Every two days, Rishi Pochiraju will reveal a quarterback on his grand list of quarterback rankings. Each quarterback will receive a grade out of 50 – 10 points for each category. See his page for earlier ranked quarterbacks. Up next: number 20.
#20. Alex Smith, Kansas City Chiefs
Former first overall draft pick Alex Smith gets a fresh start in Kansas City after spending the first eight seasons of his career in San Francisco. We know all about Smith’s story – he was considered a “bust” until Jim Harbaugh made the switch from Palo Alto to San Francisco and resurrected Smith’s career.
2012 started off great for Smith, leading the league in completion percentage before what turned out to be a season-ending concussion (at least in terms of playing). Colin Kaepernick took over and the rest is history.
Smith and new Chiefs coach Andy Reid look to get Kansas City back on track a year after having the worst record in the league, and subsequently, the number one overall pick. Smith has tons of offensive talent around him in Jamaal Charles, Tony Moeaki, Dwayne Bowe, and a solid offensive line. Smith will have to be the same player he was during his last two years in San Francisco for the Chiefs to succeed offensively.
Physical traits and athleticism
At 6-4, 217 pounds, Smith has good height and size for a quarterback. His athletic ability is often underrated. He’s able to scramble for extra yards, pick up first downs, and extend drives with his legs – not at the efficiency as Colin Kaepernick (as he showed last year), but what Smith can do physically should be enough for whatever Andy Reid wants to do on offense. Grade: 7.5/10
One of the reasons Jim Harbaugh made the switch from Smith to Colin Kaepernick was because of the latter’s rocket arm. Smith doesn’t possess the cannon arm that many quarterbacks in the league do, but what he has, again, is satisfactory enough to work with. He is capable of making any short to intermediate throw on the football field, and that showed mightily in 2011 and 2012. Grade: 7/10
Smith’s mechanics have improved greatly since he first came into the league. His footwork is now more precise and his throwing motion does not involve so much of a wind-up to compensate for the relative lack of arm strength. He can still improve several aspects of his game in terms of this category, such as setting his feet in the face of pressure, but in general, his mechanics are on point. That’s part of the reason as to why Smith makes very few mistakes. Grade: 8/10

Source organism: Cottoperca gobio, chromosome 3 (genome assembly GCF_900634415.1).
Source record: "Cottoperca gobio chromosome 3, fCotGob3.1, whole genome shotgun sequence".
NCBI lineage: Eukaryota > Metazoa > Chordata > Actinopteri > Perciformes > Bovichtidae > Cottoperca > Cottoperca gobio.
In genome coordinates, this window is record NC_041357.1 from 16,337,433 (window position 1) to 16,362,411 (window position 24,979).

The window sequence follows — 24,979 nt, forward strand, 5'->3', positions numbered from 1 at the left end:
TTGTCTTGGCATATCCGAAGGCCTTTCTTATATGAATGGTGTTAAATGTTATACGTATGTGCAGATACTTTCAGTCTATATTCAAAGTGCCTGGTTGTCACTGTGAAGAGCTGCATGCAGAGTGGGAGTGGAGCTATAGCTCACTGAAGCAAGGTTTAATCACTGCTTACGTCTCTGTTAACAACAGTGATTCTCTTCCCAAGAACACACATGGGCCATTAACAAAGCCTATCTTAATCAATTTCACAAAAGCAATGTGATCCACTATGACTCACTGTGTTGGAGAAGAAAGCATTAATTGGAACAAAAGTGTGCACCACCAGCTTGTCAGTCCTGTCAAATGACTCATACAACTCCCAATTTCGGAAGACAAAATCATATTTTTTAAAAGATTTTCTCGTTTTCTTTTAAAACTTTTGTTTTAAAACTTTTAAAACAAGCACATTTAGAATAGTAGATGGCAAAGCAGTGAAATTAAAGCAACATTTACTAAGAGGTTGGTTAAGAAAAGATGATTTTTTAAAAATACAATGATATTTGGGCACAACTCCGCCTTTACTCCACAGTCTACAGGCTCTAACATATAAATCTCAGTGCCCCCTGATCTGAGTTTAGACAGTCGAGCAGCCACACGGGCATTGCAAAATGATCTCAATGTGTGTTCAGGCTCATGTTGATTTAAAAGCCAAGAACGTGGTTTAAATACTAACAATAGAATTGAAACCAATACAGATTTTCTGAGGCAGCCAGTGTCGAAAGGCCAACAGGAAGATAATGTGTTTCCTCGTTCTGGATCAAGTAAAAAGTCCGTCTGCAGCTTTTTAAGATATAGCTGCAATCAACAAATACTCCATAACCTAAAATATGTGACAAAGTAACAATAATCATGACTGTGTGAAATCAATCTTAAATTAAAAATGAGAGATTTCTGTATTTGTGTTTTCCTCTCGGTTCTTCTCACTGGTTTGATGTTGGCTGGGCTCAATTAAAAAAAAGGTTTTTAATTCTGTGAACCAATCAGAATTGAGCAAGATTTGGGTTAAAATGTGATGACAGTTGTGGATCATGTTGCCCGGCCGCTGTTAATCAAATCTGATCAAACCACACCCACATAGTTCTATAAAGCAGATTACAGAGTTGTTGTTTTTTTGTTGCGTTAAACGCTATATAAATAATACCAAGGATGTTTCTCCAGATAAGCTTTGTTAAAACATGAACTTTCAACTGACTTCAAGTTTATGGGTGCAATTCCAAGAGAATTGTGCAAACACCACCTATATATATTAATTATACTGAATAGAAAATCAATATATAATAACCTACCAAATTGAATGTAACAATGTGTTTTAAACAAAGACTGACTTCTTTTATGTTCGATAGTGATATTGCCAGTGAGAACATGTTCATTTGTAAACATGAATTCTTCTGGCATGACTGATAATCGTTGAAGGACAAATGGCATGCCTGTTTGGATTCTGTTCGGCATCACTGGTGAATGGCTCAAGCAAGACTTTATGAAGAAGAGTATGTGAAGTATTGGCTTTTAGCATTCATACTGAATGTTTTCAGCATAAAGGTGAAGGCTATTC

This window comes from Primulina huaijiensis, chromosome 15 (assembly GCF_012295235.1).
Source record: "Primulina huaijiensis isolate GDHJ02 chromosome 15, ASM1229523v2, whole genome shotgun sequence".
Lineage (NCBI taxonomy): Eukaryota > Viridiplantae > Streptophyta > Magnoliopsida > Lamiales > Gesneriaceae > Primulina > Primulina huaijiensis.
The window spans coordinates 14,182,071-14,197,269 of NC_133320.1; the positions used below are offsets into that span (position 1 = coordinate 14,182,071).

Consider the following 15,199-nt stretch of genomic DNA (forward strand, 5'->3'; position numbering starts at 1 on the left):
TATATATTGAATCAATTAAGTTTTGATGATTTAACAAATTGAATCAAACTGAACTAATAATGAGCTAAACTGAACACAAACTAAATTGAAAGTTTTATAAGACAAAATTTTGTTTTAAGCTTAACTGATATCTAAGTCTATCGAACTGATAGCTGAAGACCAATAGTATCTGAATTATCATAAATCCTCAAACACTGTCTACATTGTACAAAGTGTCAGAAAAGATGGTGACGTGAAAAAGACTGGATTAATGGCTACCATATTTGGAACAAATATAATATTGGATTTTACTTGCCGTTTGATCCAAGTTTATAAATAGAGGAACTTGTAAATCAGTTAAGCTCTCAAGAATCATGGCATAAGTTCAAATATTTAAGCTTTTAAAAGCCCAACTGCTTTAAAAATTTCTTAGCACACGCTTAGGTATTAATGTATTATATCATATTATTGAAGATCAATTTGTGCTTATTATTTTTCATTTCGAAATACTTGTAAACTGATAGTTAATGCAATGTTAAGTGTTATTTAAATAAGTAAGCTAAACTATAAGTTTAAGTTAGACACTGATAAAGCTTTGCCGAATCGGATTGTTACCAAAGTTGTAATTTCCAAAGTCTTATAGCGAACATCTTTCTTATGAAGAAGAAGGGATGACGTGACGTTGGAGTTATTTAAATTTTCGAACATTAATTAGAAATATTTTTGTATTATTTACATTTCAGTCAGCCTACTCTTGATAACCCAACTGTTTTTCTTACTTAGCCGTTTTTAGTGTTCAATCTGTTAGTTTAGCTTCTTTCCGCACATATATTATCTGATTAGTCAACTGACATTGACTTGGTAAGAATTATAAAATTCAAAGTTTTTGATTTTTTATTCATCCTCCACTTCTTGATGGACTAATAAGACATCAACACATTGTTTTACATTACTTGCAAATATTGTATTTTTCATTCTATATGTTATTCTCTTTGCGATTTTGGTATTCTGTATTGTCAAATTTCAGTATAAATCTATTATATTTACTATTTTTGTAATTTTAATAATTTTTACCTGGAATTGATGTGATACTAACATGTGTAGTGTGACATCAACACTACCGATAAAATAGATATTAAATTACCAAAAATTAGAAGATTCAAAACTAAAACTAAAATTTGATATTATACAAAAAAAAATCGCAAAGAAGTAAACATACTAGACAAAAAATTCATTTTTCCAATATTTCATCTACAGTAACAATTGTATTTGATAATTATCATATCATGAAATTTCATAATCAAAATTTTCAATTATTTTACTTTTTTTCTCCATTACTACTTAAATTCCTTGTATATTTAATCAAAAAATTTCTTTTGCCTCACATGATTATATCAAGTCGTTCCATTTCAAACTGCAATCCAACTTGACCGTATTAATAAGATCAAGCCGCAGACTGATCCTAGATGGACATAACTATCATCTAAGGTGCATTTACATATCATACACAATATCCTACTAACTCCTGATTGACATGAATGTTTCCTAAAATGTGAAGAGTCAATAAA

Some say that Smith’s mental make-up somewhat limits him, and that he is conservative with his throws because of that. I disagree. He is very strong mentally, but does not make the throws that are even questionable – another reason why he doesn’t throw many interceptions. He can make those 50-50 throws occasionally, but does not at this point. However, his mental knowledge of the game is an asset of his. Grade: 7.5/10
Smith struggled in his first five seasons with different offensive coordinators in every season in San Francisco. The continuity provided by Jim Harbaugh and company gave Smith something consistent to work with, perhaps the best thing. Smith was not able to perform well when circumstances changed, so we will observe how he transitions to a new group in Kansas City. Despite the rocky transitions, Smith is a good leader and not afraid of competition. Grade: 7/10
Alex Smith can prove to be more than just what experts call a game manager in Kansas City under Andy Reid. While he won’t have the resources he had in San Francisco, his physical tools are present, and he will continue to grow as a quarterback and should fit well into Andy Reid’s system with the Chiefs. Overall Grade: 37/50